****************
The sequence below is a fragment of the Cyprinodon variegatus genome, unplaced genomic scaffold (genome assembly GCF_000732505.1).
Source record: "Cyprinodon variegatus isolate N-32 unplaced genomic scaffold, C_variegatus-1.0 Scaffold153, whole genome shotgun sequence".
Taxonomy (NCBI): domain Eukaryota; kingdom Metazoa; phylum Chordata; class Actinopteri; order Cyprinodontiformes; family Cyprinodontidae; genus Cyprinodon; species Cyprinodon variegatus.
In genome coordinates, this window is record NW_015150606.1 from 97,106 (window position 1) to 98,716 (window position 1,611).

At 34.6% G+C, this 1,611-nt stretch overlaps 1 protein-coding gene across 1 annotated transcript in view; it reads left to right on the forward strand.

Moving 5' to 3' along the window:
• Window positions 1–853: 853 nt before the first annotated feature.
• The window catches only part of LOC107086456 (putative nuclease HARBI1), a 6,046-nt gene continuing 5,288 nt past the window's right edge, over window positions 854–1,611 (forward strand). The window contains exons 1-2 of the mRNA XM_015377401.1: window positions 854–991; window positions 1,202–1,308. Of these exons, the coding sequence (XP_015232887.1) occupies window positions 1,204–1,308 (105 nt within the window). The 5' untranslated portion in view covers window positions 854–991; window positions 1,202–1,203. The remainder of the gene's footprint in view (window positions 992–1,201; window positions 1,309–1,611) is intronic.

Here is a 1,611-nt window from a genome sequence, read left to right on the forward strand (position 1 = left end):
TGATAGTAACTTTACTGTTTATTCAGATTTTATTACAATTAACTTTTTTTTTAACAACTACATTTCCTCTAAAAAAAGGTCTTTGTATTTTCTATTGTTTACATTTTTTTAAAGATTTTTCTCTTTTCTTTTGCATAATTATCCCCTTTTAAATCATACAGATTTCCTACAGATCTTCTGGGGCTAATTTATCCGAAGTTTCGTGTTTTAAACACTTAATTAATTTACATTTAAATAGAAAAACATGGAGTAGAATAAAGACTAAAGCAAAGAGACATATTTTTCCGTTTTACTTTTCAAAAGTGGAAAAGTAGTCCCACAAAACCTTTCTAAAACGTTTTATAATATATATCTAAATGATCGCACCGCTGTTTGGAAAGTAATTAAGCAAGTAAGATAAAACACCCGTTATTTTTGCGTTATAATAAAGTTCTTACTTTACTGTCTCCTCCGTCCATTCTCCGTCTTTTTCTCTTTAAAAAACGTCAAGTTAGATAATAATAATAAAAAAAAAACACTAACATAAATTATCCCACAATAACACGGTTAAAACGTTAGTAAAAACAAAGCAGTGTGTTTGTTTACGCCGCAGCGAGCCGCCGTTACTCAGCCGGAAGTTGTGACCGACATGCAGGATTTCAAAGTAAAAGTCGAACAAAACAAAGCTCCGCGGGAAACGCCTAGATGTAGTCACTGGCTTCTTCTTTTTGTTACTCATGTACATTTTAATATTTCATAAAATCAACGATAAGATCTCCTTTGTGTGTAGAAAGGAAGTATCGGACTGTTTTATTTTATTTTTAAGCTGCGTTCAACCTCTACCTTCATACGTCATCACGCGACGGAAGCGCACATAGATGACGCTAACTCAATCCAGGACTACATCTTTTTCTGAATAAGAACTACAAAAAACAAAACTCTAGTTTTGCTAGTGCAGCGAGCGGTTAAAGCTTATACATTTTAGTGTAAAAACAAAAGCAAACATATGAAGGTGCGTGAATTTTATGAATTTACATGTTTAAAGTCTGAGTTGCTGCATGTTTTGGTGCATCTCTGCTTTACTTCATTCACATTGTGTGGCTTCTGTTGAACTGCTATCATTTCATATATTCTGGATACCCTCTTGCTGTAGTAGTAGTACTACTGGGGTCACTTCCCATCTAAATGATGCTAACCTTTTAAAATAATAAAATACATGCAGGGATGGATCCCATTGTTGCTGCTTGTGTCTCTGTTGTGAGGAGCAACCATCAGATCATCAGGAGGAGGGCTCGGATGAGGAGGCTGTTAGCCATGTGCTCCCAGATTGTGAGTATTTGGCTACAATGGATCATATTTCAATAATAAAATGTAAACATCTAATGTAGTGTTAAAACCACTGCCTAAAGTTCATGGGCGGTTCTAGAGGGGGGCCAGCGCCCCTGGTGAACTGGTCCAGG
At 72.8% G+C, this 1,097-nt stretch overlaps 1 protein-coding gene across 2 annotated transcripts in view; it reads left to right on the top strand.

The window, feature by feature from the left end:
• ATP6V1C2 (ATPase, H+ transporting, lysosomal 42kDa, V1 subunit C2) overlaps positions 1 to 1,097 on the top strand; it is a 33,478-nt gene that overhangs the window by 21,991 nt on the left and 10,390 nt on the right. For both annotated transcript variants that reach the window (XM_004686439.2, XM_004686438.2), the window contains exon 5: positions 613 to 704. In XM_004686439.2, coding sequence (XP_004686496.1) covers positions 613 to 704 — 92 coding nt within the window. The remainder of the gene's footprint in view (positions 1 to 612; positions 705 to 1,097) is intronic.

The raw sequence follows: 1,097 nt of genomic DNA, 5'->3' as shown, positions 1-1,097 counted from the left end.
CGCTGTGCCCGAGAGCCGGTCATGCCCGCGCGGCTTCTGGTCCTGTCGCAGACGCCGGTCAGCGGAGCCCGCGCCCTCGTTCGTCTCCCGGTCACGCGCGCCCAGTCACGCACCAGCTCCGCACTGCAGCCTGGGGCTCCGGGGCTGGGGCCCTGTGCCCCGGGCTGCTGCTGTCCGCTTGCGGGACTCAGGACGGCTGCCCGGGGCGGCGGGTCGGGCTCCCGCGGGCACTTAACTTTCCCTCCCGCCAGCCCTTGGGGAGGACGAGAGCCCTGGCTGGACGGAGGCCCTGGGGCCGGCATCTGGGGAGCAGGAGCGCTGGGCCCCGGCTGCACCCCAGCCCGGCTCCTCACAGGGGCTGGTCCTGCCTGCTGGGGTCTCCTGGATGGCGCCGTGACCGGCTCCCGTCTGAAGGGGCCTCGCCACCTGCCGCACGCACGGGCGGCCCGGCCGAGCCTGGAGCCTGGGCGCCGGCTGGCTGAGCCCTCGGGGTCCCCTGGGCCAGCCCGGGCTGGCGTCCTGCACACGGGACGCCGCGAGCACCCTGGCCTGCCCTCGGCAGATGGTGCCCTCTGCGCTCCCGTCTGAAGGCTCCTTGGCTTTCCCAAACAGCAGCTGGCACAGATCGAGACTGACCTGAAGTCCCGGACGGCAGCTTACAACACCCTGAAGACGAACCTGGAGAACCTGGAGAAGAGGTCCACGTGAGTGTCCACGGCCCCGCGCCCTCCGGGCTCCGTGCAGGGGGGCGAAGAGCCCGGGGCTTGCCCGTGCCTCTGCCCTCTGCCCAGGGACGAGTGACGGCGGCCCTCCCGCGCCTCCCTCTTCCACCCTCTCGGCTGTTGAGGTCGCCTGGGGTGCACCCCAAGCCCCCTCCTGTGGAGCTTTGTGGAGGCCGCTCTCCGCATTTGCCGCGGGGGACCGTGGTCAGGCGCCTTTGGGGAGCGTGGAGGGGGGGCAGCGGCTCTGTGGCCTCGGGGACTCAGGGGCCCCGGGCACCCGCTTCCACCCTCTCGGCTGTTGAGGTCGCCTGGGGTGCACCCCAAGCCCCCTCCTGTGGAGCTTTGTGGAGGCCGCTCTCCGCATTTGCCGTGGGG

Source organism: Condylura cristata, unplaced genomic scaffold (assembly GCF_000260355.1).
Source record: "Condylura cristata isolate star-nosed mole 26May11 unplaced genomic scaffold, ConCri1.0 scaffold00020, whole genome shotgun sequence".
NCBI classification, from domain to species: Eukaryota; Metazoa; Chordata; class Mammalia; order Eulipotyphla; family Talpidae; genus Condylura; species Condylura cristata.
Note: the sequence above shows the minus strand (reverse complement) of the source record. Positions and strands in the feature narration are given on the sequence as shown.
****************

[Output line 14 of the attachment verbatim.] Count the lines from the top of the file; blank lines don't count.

The raw sequence follows: 1,097 nt of genomic DNA, 5'->3' as shown, positions 1-1,097 counted from the left end.